Blog: Commentary from the den of a pulp super-fan

‘Pulp Adventures’ #25

Posted by at 10:00 am Wednesday, August 9, 2017 in Adventure Pulps, Comics, Fanzines, New Pulp, Pulps, Reprints, Review, Weird Fiction, Western Pulps
Estimated reading time: 2 minutes

‘Pulp Adventures’ #25

'Pulp Adventures' #25The 10th issue of the new Pulp Adventures — #25, Spring 2017 — is out.

This issue has a set of new and reprinted pulp fiction, all under a Norman Saunders cover (again). No non-fiction other than the information on the authors or pulps these appeared in, which I think added to things. I’d just like to see an occasional full article on some topic.

For pulp reprints, first up is one of Robert E. Howard‘s Sailor Steve Costigan stories, “Waterfront Fists” which appeared in Fight Stories. I was surprised to learn that this pulp, the first focused on a specific sport, ran for over two decades.

Next, we get some different Western stories. First is “Chicago Man” by E.K. Jarvis, which ran in Mammoth Western in 1946. From Will H. Thompson, we get “Tigre and Isola” that appeared in Adventure way back in 1911. And then a very short short story by Larry Latham: “Desert Rescue.” This one appeared in Thrilling Comics, due to postage regulations. Comics had to have two pages of text, so many ran short stories or later letter pages. I recall seeing this in many of the comics I got in the ’60s. Since many early comic-book publishers where connected to pulp publishers, they could get this done.

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Fanzine focus: ‘Blood ‘n’ Thunder’ #46-48

Posted by at 10:00 am Friday, September 9, 2016 in Fanzines, Hero Pulps, Non-fiction, Reprints, Review, Western Pulps
Estimated reading time: 5 minutes

Fanzine focus: ‘Blood ‘n’ Thunder’ #46-48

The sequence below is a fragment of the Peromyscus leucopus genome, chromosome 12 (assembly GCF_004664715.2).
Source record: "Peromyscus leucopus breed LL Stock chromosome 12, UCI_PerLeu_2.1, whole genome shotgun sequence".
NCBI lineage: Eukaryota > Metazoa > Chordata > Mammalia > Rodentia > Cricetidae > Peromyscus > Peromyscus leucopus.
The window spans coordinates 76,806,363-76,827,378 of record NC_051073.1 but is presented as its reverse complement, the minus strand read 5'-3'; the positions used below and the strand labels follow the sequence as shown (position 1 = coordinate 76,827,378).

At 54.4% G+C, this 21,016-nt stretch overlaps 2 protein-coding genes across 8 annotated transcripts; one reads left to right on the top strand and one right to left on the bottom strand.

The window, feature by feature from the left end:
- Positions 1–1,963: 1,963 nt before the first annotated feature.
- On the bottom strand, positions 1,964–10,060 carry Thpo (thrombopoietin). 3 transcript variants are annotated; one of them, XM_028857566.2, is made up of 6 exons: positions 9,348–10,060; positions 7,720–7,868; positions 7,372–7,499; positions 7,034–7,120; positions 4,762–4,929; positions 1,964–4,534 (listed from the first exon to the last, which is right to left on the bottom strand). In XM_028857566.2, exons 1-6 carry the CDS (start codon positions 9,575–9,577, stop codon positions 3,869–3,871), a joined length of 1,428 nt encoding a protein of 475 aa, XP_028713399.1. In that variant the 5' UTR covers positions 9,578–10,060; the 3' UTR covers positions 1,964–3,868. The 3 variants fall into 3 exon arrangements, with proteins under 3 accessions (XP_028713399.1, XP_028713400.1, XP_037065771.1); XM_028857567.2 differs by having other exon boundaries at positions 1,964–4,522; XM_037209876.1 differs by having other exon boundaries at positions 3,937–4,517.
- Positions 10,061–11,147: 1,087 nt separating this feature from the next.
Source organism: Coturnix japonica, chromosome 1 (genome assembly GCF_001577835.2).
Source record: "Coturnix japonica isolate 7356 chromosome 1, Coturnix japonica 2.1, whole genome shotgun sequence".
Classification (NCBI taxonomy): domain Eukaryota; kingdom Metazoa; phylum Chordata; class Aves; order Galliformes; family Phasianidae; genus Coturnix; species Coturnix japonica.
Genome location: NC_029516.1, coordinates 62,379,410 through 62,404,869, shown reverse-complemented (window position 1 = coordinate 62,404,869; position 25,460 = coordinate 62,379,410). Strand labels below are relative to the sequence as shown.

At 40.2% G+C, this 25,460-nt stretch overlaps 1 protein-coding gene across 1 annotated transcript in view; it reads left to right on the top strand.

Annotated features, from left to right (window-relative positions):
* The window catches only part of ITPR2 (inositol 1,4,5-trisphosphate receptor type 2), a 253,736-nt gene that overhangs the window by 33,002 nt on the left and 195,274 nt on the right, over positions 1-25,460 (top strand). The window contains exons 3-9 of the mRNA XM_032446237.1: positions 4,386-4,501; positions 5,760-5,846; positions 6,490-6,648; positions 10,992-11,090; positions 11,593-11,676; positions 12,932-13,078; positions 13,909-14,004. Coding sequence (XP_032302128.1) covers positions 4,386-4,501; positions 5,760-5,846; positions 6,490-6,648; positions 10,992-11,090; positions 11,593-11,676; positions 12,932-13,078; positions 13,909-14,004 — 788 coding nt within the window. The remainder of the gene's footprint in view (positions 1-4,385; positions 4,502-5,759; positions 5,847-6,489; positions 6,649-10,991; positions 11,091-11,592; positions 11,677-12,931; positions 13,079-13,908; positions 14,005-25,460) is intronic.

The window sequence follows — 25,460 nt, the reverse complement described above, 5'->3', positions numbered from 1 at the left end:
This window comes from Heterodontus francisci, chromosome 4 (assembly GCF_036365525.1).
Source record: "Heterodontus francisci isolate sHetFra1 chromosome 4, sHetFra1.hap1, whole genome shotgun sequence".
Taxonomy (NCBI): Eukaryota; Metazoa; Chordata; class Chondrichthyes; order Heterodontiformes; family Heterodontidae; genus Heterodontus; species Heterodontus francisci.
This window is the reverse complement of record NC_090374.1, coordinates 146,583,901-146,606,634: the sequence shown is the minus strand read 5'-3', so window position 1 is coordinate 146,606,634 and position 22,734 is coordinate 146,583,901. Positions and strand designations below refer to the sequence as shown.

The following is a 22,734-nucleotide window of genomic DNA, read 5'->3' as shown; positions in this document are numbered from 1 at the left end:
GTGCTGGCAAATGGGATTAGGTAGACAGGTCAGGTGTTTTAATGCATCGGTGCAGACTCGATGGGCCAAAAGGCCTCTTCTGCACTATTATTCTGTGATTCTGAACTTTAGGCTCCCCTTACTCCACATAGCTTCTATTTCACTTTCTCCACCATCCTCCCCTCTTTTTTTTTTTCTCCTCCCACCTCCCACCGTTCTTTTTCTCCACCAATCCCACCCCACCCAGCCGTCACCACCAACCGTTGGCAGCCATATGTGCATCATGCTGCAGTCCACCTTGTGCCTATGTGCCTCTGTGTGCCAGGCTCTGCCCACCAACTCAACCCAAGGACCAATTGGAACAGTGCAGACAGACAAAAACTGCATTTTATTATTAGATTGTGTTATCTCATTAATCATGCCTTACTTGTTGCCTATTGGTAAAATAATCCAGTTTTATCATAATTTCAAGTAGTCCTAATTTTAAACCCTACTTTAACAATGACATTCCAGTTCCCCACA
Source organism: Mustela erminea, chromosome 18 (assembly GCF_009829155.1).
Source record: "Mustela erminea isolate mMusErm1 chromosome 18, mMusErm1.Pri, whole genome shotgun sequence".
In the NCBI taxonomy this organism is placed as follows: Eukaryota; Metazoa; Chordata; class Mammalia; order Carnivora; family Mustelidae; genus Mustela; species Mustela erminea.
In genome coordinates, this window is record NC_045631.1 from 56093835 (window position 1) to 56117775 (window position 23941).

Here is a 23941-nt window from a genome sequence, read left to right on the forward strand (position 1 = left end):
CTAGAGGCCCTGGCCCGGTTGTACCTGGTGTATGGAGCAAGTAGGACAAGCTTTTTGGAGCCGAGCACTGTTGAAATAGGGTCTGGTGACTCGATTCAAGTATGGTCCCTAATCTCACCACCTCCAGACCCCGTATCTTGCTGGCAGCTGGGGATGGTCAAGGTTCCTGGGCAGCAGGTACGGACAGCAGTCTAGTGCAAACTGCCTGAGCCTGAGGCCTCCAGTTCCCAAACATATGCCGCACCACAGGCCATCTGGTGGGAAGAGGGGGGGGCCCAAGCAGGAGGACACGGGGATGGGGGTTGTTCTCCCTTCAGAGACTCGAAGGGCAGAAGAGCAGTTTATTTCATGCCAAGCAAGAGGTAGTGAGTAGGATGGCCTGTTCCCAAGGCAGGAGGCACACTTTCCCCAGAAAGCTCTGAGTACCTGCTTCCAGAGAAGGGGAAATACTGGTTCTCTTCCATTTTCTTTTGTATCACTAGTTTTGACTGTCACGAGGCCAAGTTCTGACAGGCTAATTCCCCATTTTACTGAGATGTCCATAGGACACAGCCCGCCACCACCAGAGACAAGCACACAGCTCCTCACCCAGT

After too long we get two more issues of Murania Press‘ excellent magazine Blood ‘n’ Thunder.

Blood ‘n’ Thunder covers not just pulps, but their dime novel forerunners, movie serials, and early radio. But every issue has something of interest to pulp fans, and these are no exceptions, having both new articles, and reprints of both fiction and non-fiction. As I noted in my previous review, editor Ed Hulse‘s plan is to continue the magazine until #50, then continue it as a series of books.

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Fanzine focus: ‘Pulp Adventures’ #20

Posted by at 10:00 am Wednesday, March 9, 2016 in Domino Lady, Fanzines, Johnston McCulley, New Pulp, Proto-pulp, Review, Western Pulps, Zorro
Estimated reading time: 2 minutes

Fanzine focus: ‘Pulp Adventures’ #20

'Pulp Adventures' #20Pulp Adventures #20 (Winter 2016) is the sixth issue of the new version from Bold Venture Press.

As with the others, we get a collection of classic pulp fiction, new pulp fiction, and non-fiction articles, all under a Norman Saunders cover (a western this time). In my view, this blend of new and old pulp fiction (with occasional pre-pulp and post-pulp) that doesn’t focus on one pulp genre (we get western, horror, science fiction, sports, and pulp hero in this one) makes this one of the best pulp fiction fanzine coming out now. You might not like everything that appears in an issue, but I know you will like something.

So what’s in this issue?

In the area of proto-pulp is the classic horror tale, “The Horla” by Guy De Maupassant. It first appeared in 1886 in a French periodical. For me, this is the most well-known story of his, which tells through the use of journal entries of a man being driven insane by the presence of a ghostly entity who seems to haunt or possess him. This story influenced many, including H.P. Lovecraft.